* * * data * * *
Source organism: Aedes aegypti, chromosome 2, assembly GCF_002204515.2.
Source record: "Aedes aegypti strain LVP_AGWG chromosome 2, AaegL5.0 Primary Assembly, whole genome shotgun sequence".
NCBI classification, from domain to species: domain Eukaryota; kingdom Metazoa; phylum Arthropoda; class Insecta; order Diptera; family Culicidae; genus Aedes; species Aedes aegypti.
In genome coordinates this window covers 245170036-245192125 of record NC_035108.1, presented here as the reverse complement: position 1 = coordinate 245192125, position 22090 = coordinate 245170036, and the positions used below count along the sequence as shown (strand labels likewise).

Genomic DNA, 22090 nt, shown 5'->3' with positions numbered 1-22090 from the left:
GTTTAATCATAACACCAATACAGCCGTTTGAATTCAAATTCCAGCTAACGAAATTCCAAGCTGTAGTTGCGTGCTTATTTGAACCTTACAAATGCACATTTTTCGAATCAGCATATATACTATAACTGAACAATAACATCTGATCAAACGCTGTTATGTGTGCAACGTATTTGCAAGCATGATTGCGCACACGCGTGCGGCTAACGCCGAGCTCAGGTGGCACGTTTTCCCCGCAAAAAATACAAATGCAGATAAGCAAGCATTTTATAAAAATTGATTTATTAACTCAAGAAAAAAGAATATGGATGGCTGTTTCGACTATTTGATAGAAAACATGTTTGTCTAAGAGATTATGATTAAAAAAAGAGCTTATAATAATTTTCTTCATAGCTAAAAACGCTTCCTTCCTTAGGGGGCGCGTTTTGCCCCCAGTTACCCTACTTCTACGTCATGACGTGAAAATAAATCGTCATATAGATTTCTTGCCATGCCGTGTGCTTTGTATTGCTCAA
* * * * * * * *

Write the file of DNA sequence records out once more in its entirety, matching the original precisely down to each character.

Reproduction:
Source organism: Aedes aegypti, chromosome 2, assembly GCF_002204515.2.
Source record: "Aedes aegypti strain LVP_AGWG chromosome 2, AaegL5.0 Primary Assembly, whole genome shotgun sequence".
NCBI classification, from domain to species: domain Eukaryota; kingdom Metazoa; phylum Arthropoda; class Insecta; order Diptera; family Culicidae; genus Aedes; species Aedes aegypti.
In genome coordinates this window covers 245170036-245192125 of record NC_035108.1, presented here as the reverse complement: position 1 = coordinate 245192125, position 22090 = coordinate 245170036, and the positions used below count along the sequence as shown (strand labels likewise).

Genomic DNA, 22090 nt, shown 5'->3' with positions numbered 1-22090 from the left:
GTTTAATCATAACACCAATACAGCCGTTTGAATTCAAATTCCAGCTAACGAAATTCCAAGCTGTAGTTGCGTGCTTATTTGAACCTTACAAATGCACATTTTTCGAATCAGCATATATACTATAACTGAACAATAACATCTGATCAAACGCTGTTATGTGTGCAACGTATTTGCAAGCATGATTGCGCACACGCGTGCGGCTAACGCCGAGCTCAGGTGGCACGTTTTCCCCGCAAAAAATACAAATGCAGATAAGCAAGCATTTTATAAAAATTGATTTATTAACTCAAGAAAAAAGAATATGGATGGCTGTTTCGACTATTTGATAGAAAACATGTTTGTCTAAGAGATTATGATTAAAAAAAGAGCTTATAATAATTTTCTTCATAGCTAAAAACGCTTCCTTCCTTAGGGGGCGCGTTTTGCCCCCAGTTACCCTACTTCTACGTCATGACGTGAAAATAAATCGTCATATAGATTTCTTGCCATGCCGTGTGCTTTGTATTGCTCAA